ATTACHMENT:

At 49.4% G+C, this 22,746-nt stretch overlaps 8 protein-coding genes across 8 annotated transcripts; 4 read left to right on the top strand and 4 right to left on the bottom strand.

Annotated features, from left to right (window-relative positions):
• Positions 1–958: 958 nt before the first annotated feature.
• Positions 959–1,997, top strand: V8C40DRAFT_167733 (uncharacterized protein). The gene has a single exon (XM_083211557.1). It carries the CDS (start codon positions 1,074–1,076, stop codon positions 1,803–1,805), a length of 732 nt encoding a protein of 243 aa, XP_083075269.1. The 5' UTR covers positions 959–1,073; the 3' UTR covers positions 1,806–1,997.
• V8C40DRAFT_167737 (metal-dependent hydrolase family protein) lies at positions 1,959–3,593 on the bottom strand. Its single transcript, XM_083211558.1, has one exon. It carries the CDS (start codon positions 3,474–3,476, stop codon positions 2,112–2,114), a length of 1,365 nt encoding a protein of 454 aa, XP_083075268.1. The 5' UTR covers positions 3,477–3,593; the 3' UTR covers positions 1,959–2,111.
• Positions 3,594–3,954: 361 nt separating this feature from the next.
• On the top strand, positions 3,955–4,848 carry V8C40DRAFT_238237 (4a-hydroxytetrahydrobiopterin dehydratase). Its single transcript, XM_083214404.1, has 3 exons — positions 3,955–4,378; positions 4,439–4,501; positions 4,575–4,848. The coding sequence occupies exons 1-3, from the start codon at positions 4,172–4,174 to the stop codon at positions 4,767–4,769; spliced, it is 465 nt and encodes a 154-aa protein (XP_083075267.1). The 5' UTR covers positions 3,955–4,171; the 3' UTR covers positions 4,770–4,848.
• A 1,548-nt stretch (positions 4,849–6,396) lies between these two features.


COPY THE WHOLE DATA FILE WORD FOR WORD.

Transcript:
At 49.4% G+C, this 22,746-nt stretch overlaps 8 protein-coding genes across 8 annotated transcripts; 4 read left to right on the top strand and 4 right to left on the bottom strand.

Annotated features, from left to right (window-relative positions):
• Positions 1–958: 958 nt before the first annotated feature.
• Positions 959–1,997, top strand: V8C40DRAFT_167733 (uncharacterized protein). The gene has a single exon (XM_083211557.1). It carries the CDS (start codon positions 1,074–1,076, stop codon positions 1,803–1,805), a length of 732 nt encoding a protein of 243 aa, XP_083075269.1. The 5' UTR covers positions 959–1,073; the 3' UTR covers positions 1,806–1,997.
• V8C40DRAFT_167737 (metal-dependent hydrolase family protein) lies at positions 1,959–3,593 on the bottom strand. Its single transcript, XM_083211558.1, has one exon. It carries the CDS (start codon positions 3,474–3,476, stop codon positions 2,112–2,114), a length of 1,365 nt encoding a protein of 454 aa, XP_083075268.1. The 5' UTR covers positions 3,477–3,593; the 3' UTR covers positions 1,959–2,111.
• Positions 3,594–3,954: 361 nt separating this feature from the next.
• On the top strand, positions 3,955–4,848 carry V8C40DRAFT_238237 (4a-hydroxytetrahydrobiopterin dehydratase). Its single transcript, XM_083214404.1, has 3 exons — positions 3,955–4,378; positions 4,439–4,501; positions 4,575–4,848. The coding sequence occupies exons 1-3, from the start codon at positions 4,172–4,174 to the stop codon at positions 4,767–4,769; spliced, it is 465 nt and encodes a 154-aa protein (XP_083075267.1). The 5' UTR covers positions 3,955–4,171; the 3' UTR covers positions 4,770–4,848.
• A 1,548-nt stretch (positions 4,849–6,396) lies between these two features.